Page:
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No bidding on 40% of Pentagon contracts

  1. Nov 16, 2004 #1

    WASHINGTON -- More than 40 percent of all Pentagon contracts, a total of $362 billion, have been awarded on a no-bid basis over the last six years, according to a report issued yesterday. It showed that the biggest companies won the bulk of their contracts without going through a competitive process.
    The nation's largest military contractor, Lockheed Martin Corp., received the most Pentagon business on a non-competitive basis. Seventy-four percent of Lockheed's $94 billion in Pentagon contracts since 1998 were awarded without competition, according to a report from the Center for Public Integrity, a Washington non-profit group that studied 2.2 million Pentagon contracts totaling $900 billion.

    "Competitive bidding at the Pentagon happens less often than we think, and the no-bid controversy surrounding Halliburton in Iraq actually is, unfortunately, not an aberration," said Charles Lewis, the center's executive director. Lewis' organization was one of the first to study contracts won by Halliburton and other companies in Iraq and Afghanistan. Yesterday's report grew out of that earlier work.

    At Boeing, the nation's second-largest contractor, 60 percent of the $81 billion in Pentagon contracts since 1998 were awarded without competition, as were 67 percent at the third-largest contractor, Raytheon Co., which received $39 billion in contracts over the same period.

    Of the nation's top 10 military contractors, nine won more than half of their Pentagon contracts through non-competitive awards.

    Thomas Greer, a Lockheed spokesman, said that because of "the substantial investment and lengthy development cycles followed by limited annual production quantities," it is often not cost-effective for the Pentagon to have competitive bidding. Greer added that "it is important to note that sole source awards still mandate contractor performance."

    In addition, the report said that because of military industry consolidation, 80 percent of all Pentagon contracting dollars were won by the top 1 percent of all contractors. It found that the Pentagon has become increasingly dependent on military contractors for work that had previously been done by soldiers and Pentagon civilian employees.

    Currently, for instance, half of the defense budget is outsourced to contractors, while oversight of these contracts has declined, the report said. The Pentagon has reduced the number of government officials who supervise contractors, instead hiring contractors themselves to oversee and manage others, according to the report, which said that the Pentagon hired a contractor to determine how many contractors it had employed.

    "There is an even more fundamental problem underscoring our entire investigation: the stunning lack of accountability," said Lewis, who added, "This is a Keystone Kop situation where no one is monitoring the monitors. This is a very serious situation and the Pentagon is treating it like a hair in the soup."

    Glenn Flood, a Pentagon spokesman, said that the center's "accusations have been made before." Flood added that much of the Pentagon's business is so specialized, it is impossible to find more than one supplier, and industry consolidation has accelerated the non-competitive trend.

    "Where do you go if you want need a sub or a joint strike fighter?" said Flood. "The mergers of the 1980s have taken their toll. You have only five or six major contractors. Where do you go?"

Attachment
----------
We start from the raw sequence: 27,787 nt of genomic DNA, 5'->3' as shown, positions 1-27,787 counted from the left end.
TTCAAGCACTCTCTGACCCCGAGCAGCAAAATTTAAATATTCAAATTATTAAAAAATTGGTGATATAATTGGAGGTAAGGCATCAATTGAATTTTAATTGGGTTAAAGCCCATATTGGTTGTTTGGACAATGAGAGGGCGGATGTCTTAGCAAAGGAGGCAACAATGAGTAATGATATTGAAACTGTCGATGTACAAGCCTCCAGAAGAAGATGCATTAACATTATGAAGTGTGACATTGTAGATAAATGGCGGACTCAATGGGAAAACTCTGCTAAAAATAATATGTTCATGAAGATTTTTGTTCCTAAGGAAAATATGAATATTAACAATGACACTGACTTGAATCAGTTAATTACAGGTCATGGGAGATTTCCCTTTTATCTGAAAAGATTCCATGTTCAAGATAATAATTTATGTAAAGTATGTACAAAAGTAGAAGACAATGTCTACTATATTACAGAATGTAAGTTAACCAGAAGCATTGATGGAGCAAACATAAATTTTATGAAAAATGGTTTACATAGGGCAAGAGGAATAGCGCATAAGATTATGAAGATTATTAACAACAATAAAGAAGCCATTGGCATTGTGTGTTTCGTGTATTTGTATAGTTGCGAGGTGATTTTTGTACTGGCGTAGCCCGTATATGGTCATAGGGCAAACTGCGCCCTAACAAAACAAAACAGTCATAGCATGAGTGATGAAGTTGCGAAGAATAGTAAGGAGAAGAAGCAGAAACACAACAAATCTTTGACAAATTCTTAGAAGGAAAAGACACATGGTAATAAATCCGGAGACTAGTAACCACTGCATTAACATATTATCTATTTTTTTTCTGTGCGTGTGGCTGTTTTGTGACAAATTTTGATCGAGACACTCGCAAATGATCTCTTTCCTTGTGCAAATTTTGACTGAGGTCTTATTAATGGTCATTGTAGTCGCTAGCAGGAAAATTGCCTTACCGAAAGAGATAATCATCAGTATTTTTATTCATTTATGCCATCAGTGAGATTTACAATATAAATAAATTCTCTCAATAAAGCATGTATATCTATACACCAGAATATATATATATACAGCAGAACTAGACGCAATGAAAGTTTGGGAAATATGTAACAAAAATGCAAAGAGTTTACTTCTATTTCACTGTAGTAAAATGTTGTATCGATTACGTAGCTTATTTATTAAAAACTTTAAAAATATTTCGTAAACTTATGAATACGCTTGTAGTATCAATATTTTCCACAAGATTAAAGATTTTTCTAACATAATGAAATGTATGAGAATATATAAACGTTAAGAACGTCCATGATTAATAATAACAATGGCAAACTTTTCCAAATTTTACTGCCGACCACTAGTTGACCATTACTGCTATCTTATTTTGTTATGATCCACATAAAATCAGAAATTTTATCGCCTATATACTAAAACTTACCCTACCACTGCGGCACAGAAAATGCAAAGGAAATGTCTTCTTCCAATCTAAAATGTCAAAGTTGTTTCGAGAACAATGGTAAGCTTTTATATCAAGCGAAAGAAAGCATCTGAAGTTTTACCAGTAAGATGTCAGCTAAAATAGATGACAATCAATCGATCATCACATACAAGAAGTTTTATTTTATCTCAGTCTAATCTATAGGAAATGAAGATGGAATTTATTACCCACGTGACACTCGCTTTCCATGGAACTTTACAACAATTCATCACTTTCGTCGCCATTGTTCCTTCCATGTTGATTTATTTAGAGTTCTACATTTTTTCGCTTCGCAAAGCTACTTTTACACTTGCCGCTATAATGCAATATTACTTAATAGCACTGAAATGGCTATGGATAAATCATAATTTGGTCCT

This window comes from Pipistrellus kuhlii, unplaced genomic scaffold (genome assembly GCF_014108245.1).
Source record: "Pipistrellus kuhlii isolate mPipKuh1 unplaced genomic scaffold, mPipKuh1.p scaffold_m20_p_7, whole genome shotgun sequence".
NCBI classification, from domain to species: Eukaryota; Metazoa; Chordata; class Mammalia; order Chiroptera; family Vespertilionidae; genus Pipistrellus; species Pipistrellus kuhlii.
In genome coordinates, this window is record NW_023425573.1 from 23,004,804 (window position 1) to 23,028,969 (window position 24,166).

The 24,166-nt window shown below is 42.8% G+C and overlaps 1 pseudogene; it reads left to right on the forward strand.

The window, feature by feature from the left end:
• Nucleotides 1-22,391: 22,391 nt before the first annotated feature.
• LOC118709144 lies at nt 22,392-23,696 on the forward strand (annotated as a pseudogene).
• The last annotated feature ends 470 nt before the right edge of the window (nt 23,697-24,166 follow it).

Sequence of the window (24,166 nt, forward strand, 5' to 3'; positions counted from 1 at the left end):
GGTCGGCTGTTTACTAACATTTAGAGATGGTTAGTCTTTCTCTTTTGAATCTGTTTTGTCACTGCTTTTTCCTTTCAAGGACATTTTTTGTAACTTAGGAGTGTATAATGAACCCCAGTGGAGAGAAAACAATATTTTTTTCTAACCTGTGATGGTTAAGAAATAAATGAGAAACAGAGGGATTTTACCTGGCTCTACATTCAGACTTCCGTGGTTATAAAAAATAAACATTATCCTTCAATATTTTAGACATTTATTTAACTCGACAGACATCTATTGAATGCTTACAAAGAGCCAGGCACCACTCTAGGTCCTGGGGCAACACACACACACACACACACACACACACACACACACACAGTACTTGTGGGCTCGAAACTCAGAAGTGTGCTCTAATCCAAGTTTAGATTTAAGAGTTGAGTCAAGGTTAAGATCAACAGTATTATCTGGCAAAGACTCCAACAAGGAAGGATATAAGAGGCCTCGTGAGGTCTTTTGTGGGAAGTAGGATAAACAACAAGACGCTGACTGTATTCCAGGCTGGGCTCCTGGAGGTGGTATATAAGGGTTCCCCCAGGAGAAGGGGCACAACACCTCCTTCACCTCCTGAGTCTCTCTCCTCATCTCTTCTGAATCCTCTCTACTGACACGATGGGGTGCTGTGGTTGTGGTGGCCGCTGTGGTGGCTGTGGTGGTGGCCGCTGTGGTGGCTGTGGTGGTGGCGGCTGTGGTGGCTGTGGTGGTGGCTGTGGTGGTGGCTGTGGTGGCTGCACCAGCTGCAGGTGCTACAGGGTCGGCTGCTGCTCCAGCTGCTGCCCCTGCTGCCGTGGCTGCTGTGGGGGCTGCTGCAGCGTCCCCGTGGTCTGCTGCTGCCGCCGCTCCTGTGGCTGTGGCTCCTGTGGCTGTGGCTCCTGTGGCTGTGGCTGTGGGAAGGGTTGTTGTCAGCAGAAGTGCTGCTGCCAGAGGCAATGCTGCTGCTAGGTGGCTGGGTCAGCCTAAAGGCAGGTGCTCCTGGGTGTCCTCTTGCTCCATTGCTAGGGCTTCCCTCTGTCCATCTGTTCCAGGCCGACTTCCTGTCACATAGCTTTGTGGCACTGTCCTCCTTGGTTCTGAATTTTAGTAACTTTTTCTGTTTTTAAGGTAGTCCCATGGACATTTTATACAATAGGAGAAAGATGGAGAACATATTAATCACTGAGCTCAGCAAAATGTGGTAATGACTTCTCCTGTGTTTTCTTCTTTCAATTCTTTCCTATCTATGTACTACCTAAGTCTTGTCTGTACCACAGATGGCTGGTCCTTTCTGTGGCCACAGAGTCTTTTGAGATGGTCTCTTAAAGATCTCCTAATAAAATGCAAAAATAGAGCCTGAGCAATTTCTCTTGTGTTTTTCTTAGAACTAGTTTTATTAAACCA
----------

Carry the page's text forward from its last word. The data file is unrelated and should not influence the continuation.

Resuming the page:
But the center's report said that the great growth in outsourcing is taking place in providing services, not in the making of weapon systems. This includes everything from interrogations at Abu Ghraib prison in Baghdad to helping write the Bush administration's defense budget and devise strategic plans. At the same time, military contractors have become skilled at politics and often provide employment for Pentagon officials after they leave the government.

    The leading recipient of campaign donations from military contractors has been President Bush, who has received $5.4 million from the industry since 1998. Military contractors, however, began stepping up contributions to Sen. John Kerry after he won the Iowa caucuses.

    Before the caucuses Kerry had received $332,000 from the industry, and he has received just under $2 million since then. The Republican Party has received $62 million from the industry since 1998, compared with $24 million for the Democratic Party, according to the report.

    Yes they are in irak to bring them freedom. right..
  2. jcsd
  3. Nov 16, 2004 #2


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    Considering the number of contractors cabable of building a B-2 stealth bomber (one), the number of contractors capable of building an Aegis cruiser (one), and the number of contractors capable of building a C-17 cargo plane (one), and the fact that all of these were won in a competitive design process, this is hardly surprising, nor does it raise any ethics questions.
  4. Nov 16, 2004 #3


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    This statement doesn't really give enough information to draw a conclusion. Is 80 percent of all contracting dollars won by the top 1 percent or does 80 percent of all contracting dollars go to the top 1 percent? Most big contracts have a prime contractor, who then subcontracts pieces to other companies. Your big contracts can have 10 to 20 companies working on it. (Considering how many employees move from the old contract to the new contract, remaining in the same job when an incumbent gets unseated, it almost seems like it's all just one big company, anyway, regardless of the name).